There is a famous quote often attributed to Albert Einstein that many of us are familiar with that goes something like this: “the definition of insanity is doing something over and over again and expecting a different result.” Many defined contribution (DC) plan sponsors can relate to this state of mind considering the task at hand, as well as the fact that they are usually juggling several corporate tasks at once. Now, consider that there is little if any formal training on how to run a DC plan like a 401(k) and you have the makings of crazy situation. As the New Year approaches, it may be time for adjusting retirement expectations for legitimate goals through the company 401(k) plan.
401(k) Built on a Shaky Foundation
Let’s first try to understand the dynamics of a DC plan like a 401(k). Firstly, the history of the “modern 401(k) plan is relatively short. On top of that it seems to change from day-to-day. Secondly, a 401(k) plan was never designed to be a primary savings vehicle for retirement; it was designed as a supplementary savings plan. OK, are we all totally confused yet? See why it may be time for adjusting retirement expectations for legitimate retirement goals through the company 401(k) plan?
So why do media companies and advisors keep telling you to treat your 401(k) plan like it’s a primary savings vehicle, then tell you all of your employees are not ready for retirement and are not saving enough (implicitly suggesting you are not doing your job properly)? Why do we obsess incessantly over engagement and outcomes when these things refer to a plan that is not even design to meet these goals? It seems a bit counter intuitive doesn’t it? It seems a bit insane doesn’t it?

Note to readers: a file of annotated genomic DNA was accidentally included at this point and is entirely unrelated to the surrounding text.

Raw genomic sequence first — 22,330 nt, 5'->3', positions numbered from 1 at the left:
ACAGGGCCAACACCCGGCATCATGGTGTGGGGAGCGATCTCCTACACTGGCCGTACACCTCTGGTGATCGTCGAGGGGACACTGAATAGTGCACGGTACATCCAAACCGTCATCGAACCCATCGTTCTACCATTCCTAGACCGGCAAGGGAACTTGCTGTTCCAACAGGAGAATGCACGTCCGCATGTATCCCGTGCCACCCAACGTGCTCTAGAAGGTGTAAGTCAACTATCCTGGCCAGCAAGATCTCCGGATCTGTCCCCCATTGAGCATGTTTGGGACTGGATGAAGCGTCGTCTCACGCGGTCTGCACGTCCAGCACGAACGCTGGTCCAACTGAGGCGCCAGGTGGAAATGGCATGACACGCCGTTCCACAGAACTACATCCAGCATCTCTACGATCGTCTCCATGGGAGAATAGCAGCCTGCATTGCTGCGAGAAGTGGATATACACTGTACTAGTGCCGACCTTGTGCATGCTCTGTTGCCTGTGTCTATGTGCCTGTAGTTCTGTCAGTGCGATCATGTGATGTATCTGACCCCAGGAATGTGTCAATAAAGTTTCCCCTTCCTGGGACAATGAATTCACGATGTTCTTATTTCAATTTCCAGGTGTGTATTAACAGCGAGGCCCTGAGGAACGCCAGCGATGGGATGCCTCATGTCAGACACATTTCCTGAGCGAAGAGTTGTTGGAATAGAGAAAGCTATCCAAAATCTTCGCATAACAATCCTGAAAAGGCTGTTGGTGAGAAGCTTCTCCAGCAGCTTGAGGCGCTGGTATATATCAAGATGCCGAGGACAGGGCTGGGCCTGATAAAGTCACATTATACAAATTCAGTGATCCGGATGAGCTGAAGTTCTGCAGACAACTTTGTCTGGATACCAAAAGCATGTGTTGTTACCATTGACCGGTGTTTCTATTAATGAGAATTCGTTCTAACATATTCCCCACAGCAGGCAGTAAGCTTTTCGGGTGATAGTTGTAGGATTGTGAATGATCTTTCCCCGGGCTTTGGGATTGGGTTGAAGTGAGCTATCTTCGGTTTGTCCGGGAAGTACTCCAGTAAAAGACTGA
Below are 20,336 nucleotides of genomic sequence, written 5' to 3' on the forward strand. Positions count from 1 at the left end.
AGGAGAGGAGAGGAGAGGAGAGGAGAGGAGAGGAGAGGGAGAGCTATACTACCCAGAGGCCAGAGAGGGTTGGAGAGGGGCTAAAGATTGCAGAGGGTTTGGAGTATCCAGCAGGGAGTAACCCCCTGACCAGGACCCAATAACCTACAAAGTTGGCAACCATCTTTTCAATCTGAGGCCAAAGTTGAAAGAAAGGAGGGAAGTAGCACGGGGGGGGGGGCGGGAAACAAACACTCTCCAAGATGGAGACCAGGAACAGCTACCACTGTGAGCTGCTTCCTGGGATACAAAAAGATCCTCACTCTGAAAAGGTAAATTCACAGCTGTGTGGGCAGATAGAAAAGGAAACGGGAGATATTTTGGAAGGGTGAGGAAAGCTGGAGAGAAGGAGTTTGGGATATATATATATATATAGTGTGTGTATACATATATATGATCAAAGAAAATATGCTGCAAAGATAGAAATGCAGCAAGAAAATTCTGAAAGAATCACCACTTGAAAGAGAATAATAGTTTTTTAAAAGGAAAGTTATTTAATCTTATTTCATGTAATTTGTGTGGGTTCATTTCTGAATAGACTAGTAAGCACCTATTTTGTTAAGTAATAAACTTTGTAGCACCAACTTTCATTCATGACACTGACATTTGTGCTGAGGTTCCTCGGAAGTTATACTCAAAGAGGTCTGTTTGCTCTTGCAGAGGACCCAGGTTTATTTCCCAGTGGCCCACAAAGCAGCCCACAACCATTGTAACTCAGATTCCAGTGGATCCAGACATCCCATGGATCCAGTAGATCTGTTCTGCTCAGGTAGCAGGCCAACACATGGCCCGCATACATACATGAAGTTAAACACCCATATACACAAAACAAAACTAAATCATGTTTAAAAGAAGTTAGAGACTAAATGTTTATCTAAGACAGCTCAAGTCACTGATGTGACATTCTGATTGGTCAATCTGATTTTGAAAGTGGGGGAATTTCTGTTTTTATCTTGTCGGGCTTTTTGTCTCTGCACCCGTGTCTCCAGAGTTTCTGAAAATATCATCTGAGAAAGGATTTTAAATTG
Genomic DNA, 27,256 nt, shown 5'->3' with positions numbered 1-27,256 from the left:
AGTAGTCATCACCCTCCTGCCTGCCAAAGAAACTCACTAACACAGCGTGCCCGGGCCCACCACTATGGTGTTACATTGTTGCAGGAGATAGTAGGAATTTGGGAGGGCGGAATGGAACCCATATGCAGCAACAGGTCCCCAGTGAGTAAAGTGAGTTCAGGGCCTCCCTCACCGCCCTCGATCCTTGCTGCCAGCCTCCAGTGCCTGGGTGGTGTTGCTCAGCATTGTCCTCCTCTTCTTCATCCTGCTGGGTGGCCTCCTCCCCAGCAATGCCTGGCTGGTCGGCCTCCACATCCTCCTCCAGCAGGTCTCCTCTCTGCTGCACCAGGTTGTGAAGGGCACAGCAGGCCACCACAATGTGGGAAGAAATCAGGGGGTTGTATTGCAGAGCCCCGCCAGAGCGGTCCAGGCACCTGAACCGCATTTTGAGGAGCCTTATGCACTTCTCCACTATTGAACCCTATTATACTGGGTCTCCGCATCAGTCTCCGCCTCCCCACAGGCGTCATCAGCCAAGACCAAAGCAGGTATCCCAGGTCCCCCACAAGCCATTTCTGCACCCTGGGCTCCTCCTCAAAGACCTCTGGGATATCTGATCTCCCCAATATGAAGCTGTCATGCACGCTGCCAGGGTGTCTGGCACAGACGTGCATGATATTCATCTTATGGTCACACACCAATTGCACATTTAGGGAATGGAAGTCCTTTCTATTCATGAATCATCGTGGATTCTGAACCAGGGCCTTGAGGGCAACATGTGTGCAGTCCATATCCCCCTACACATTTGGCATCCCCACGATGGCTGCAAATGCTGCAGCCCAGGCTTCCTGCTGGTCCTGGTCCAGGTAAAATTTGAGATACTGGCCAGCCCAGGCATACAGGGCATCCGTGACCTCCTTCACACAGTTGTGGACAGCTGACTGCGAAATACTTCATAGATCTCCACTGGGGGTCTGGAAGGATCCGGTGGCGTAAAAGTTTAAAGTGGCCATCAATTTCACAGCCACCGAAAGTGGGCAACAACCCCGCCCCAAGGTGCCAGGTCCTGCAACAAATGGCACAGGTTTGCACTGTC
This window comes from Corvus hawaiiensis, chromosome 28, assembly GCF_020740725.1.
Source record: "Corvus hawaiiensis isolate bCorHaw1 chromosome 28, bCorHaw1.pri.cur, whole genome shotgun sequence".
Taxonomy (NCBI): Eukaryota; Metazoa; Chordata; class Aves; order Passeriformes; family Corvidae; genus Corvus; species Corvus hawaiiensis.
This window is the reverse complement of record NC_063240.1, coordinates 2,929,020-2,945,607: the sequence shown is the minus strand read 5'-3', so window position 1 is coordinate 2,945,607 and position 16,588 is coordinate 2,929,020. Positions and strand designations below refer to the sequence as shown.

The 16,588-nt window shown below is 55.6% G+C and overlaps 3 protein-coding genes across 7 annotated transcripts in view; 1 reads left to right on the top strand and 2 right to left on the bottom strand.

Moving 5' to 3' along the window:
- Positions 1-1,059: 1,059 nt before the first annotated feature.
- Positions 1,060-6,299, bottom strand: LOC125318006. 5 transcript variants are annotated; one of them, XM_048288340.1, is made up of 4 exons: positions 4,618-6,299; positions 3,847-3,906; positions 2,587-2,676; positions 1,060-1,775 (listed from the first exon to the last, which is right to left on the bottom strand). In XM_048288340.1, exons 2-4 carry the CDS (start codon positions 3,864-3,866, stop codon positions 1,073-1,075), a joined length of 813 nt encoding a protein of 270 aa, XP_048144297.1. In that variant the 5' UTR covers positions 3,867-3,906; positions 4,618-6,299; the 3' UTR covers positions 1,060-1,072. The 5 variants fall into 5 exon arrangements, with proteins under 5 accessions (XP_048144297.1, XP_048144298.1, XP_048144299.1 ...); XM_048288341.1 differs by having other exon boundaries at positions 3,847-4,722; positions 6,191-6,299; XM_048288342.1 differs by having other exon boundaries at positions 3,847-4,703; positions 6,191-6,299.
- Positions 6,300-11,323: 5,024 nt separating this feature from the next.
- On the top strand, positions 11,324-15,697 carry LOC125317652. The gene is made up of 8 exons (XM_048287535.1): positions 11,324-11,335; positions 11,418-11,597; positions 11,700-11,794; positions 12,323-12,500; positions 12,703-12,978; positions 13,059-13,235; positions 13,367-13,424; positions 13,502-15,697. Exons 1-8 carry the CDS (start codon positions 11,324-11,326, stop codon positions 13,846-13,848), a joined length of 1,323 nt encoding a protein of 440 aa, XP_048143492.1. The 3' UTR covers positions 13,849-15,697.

The Risk-to-Reward Ratio for Being a Plan Sponsor is Absurdly Tilted Towards Risk!
Now, consider that the government wants you to be personally responsible (the definition of being a “fiduciary”) for any errors or faults within your company plan. That’s right; you and all your personal assets are at risk when you are a fiduciary. Feeling insane yet?
And while sponsors cannot and will not likely escape the responsibilities of being a fiduciary, they can certainly set and adjust expectations. One area that we continually seem to come up short in is in the area of engagement. Plan participants simply cannot seem to embrace the importance of tending to their retirement plan. Yet, we have mountains of calculators, research, webinars and educational materials.
Here is a news flash: “all that stuff is not working!” So why is it that employees ignore their fate in retirement? It’s because we don’t seem to have set expectations correctly. In marketing to consumers the best advertisements target the feeling of owning a product, not the product itself. This is a science. For example, if you want to sell a car’s performance; you show someone exhilarated and carefree driving the car, not a diagram of a combustion engine. Human motivation is based on self-perception and emotion not rational thought. It is also no surprise that Millennials spend more time on social media profiles than on retirement.
It is no surprise that in studies where people are asked to imagine themselves well into the future, they see their future selves as strangers. The obvious conclusion is why save now for someone who is a stranger? If you want your employees to take a vested interest in their future selves, then they have to have an emotional attachment to that future self.
We keep trying to fix the engagement part of the equation the same way, over-and-over again with the same results. It is time for a change.
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